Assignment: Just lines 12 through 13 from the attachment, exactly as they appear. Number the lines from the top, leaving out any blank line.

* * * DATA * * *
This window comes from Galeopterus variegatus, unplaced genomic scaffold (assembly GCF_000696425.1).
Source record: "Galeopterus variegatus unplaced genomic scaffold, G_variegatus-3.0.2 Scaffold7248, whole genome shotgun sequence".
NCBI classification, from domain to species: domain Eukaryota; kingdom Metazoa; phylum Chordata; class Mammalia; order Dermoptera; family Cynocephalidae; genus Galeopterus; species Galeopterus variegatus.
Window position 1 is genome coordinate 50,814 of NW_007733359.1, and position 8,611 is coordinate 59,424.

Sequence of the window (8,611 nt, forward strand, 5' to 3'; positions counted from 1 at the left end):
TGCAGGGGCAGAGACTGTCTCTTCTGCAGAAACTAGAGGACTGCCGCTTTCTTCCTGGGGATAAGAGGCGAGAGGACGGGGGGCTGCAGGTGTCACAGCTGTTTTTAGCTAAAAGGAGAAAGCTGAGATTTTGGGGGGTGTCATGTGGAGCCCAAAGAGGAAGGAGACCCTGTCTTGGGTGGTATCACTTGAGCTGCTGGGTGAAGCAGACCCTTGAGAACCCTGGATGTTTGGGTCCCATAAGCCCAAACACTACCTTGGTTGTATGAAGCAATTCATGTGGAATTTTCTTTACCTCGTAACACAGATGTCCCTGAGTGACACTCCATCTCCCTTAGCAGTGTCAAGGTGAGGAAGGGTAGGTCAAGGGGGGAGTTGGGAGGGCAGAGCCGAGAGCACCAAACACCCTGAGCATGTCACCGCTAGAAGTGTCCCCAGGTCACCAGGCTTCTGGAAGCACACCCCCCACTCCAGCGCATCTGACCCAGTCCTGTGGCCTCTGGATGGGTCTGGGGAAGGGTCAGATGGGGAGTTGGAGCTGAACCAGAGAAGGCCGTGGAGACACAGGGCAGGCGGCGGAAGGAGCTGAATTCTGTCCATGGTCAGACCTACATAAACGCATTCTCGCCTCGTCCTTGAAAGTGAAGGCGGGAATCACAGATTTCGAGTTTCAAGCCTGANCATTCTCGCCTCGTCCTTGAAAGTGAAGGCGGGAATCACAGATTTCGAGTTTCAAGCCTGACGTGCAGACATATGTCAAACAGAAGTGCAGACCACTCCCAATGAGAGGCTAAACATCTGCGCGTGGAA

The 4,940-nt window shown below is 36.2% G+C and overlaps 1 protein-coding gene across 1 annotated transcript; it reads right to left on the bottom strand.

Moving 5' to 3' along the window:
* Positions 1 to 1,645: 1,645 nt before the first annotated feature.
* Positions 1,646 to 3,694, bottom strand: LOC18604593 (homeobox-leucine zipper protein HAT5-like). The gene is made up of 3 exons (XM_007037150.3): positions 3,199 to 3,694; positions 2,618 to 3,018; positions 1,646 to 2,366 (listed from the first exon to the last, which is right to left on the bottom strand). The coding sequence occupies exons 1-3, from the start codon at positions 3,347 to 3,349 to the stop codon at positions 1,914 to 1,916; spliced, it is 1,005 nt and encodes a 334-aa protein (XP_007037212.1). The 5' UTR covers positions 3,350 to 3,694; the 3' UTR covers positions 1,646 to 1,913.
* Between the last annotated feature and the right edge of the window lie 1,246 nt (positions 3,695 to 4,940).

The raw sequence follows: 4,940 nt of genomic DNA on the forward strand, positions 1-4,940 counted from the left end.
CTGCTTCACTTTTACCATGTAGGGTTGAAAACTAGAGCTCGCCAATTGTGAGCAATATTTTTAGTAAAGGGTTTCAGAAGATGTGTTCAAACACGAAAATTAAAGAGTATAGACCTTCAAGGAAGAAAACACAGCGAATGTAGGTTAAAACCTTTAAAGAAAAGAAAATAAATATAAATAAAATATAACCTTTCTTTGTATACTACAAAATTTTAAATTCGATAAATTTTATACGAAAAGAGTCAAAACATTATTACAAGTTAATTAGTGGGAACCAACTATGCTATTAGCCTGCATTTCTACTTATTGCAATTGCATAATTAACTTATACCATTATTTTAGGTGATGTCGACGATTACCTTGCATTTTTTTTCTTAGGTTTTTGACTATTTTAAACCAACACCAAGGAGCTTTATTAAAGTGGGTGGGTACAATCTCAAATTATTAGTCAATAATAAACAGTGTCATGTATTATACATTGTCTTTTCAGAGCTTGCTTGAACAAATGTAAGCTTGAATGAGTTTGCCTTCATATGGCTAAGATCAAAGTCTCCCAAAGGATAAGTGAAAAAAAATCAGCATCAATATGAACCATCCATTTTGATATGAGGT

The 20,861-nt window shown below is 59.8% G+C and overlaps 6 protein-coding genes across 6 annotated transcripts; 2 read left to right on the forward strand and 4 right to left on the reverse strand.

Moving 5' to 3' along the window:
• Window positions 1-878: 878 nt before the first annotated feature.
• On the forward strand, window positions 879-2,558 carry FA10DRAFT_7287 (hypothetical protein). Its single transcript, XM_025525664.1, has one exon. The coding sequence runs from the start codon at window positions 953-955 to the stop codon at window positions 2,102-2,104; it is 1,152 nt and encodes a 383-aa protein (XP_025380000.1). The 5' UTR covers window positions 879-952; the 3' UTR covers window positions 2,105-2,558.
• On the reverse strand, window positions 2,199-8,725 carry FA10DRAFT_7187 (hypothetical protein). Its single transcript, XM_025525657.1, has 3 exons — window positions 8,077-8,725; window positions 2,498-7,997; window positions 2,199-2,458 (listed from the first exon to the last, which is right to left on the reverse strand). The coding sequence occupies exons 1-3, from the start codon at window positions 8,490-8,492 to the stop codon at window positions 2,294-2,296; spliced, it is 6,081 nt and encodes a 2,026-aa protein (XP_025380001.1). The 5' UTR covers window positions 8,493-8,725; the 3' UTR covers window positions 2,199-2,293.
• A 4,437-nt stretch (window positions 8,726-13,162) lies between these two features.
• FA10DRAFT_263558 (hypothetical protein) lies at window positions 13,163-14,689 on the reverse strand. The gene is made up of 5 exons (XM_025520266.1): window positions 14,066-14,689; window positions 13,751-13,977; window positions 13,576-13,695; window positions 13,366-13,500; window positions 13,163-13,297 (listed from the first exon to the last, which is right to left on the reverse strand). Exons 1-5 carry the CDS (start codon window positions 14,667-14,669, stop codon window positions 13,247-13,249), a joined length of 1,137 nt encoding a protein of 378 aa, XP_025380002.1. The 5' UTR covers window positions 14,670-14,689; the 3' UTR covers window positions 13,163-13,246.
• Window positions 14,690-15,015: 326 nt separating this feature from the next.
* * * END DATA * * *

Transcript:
The raw sequence follows: 4,940 nt of genomic DNA on the forward strand, positions 1-4,940 counted from the left end.
CTGCTTCACTTTTACCATGTAGGGTTGAAAACTAGAGCTCGCCAATTGTGAGCAATATTTTTAGTAAAGGGTTTCAGAAGATGTGTTCAAACACGAAAATTAAAGAGTATAGACCTTCAAGGAAGAAAACACAGCGAATGTAGGTTAAAACCTTTAAAGAAAAGAAAATAAATATAAATAAAATATAACCTTTCTTTGTATACTACAAAATTTTAAATTCGATAAATTTTATACGAAAAGAGTCAAAACATTATTACAAGTTAATTAGTGGGAACCAACTATGCTATTAGCCTGCATTTCTACTTATTGCAATTGCATAATTAACTTATACCATTATTTTAGGTGATGTCGACGATTACCTTGCATTTTTTTTCTTAGGTTTTTGACTATTTTAAACCAACACCAAGGAGCTTTATTAAAGTGGGTGGGTACAATCTCAAATTATTAGTCAATAATAAACAGTGTCATGTATTATACATTGTCTTTTCAGAGCTTGCTTGAACAAATGTAAGCTTGAATGAGTTTGCCTTCATATGGCTAAGATCAAAGTCTCCCAAAGGATAAGTGAAAAAAAATCAGCATCAATATGAACCATCCATTTTGATATGAGGT